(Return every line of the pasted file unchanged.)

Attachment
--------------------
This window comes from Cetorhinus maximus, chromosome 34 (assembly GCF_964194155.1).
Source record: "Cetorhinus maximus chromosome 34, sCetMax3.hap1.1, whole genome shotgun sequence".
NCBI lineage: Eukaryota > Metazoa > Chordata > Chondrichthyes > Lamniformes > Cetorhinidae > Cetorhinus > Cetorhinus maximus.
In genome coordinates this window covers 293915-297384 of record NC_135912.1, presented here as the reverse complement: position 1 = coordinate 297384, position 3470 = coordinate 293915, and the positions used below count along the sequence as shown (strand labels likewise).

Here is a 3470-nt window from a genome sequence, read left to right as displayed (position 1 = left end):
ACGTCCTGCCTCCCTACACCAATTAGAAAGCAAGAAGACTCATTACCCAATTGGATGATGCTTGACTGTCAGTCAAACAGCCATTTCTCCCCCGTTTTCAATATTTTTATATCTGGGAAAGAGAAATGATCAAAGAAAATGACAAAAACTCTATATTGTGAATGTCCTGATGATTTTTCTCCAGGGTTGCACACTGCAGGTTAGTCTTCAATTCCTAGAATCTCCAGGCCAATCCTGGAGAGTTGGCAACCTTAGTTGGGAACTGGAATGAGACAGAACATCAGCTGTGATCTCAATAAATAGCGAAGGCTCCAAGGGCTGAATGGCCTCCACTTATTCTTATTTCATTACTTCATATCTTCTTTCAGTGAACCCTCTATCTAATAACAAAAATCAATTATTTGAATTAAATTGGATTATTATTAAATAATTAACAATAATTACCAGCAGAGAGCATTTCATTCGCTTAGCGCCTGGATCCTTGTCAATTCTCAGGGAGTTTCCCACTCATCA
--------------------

This window comes from Cetorhinus maximus, chromosome 34 (assembly GCF_964194155.1).
Source record: "Cetorhinus maximus chromosome 34, sCetMax3.hap1.1, whole genome shotgun sequence".
NCBI lineage: Eukaryota > Metazoa > Chordata > Chondrichthyes > Lamniformes > Cetorhinidae > Cetorhinus > Cetorhinus maximus.
In genome coordinates this window covers 293915-297384 of record NC_135912.1, presented here as the reverse complement: position 1 = coordinate 297384, position 3470 = coordinate 293915, and the positions used below count along the sequence as shown (strand labels likewise).

Here is a 3470-nt window from a genome sequence, read left to right as displayed (position 1 = left end):
ACGTCCTGCCTCCCTACACCAATTAGAAAGCAAGAAGACTCATTACCCAATTGGATGATGCTTGACTGTCAGTCAAACAGCCATTTCTCCCCCGTTTTCAATATTTTTATATCTGGGAAAGAGAAATGATCAAAGAAAATGACAAAAACTCTATATTGTGAATGTCCTGATGATTTTTCTCCAGGGTTGCACACTGCAGGTTAGTCTTCAATTCCTAGAATCTCCAGGCCAATCCTGGAGAGTTGGCAACCTTAGTTGGGAACTGGAATGAGACAGAACATCAGCTGTGATCTCAATAAATAGCGAAGGCTCCAAGGGCTGAATGGCCTCCACTTATTCTTATTTCATTACTTCATATCTTCTTTCAGTGAACCCTCTATCTAATAACAAAAATCAATTATTTGAATTAAATTGGATTATTATTAAATAATTAACAATAATTACCAGCAGAGAGCATTTCATTCGCTTAGCGCCTGGATCCTTGTCAATTCTCAGGGAGTTTCCCACTCATCA